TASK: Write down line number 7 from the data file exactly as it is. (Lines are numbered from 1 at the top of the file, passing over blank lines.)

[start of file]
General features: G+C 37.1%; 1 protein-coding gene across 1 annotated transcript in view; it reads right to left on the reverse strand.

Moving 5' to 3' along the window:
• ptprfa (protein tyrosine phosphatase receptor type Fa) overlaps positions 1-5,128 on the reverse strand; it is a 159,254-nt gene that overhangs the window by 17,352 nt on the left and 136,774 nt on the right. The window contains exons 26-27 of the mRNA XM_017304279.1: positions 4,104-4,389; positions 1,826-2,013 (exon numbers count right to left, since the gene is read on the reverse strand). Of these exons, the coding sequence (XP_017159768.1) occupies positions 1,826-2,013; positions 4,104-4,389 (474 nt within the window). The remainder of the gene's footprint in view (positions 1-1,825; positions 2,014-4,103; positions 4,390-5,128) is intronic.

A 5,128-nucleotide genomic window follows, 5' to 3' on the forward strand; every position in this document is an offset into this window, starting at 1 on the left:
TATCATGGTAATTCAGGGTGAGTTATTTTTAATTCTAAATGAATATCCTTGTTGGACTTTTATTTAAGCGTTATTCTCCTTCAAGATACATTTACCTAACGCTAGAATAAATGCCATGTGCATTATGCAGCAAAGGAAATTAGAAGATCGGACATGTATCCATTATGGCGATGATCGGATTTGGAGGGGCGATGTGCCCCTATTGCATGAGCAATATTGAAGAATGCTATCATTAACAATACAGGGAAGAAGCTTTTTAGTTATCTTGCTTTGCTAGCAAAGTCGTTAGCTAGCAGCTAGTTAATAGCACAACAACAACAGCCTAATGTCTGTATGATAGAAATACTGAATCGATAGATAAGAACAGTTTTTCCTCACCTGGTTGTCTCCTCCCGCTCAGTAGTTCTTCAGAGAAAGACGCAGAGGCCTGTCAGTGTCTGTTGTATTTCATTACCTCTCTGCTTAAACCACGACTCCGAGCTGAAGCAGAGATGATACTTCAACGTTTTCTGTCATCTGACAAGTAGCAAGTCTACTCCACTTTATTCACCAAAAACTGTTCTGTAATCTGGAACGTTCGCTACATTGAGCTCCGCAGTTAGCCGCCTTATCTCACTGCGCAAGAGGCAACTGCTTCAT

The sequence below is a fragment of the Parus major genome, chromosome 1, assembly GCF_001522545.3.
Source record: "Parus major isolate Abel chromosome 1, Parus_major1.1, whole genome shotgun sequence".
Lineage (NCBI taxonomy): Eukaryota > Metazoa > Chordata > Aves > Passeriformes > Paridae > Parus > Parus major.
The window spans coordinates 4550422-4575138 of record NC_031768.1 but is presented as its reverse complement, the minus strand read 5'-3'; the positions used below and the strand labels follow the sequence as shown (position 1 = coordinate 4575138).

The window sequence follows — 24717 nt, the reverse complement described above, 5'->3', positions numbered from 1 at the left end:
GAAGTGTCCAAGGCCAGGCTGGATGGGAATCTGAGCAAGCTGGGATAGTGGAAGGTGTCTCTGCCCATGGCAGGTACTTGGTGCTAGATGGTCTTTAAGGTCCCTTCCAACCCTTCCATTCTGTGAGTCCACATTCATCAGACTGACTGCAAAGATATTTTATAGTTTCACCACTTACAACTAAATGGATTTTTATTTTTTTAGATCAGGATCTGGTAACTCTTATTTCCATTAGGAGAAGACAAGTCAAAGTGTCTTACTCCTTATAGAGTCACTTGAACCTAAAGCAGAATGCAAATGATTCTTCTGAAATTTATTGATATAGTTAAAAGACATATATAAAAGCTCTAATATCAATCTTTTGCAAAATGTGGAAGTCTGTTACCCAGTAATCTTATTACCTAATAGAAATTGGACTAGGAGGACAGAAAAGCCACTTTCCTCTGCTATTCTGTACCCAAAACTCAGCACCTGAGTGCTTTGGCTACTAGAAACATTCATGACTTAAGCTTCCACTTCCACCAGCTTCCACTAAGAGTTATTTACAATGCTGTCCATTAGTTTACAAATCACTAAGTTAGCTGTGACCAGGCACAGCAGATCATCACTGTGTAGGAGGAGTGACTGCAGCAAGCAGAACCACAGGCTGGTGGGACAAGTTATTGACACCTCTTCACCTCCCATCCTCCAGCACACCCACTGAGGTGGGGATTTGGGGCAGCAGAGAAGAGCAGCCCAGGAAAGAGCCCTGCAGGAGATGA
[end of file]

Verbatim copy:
Source record: "Parus major isolate Abel chromosome 1, Parus_major1.1, whole genome shotgun sequence".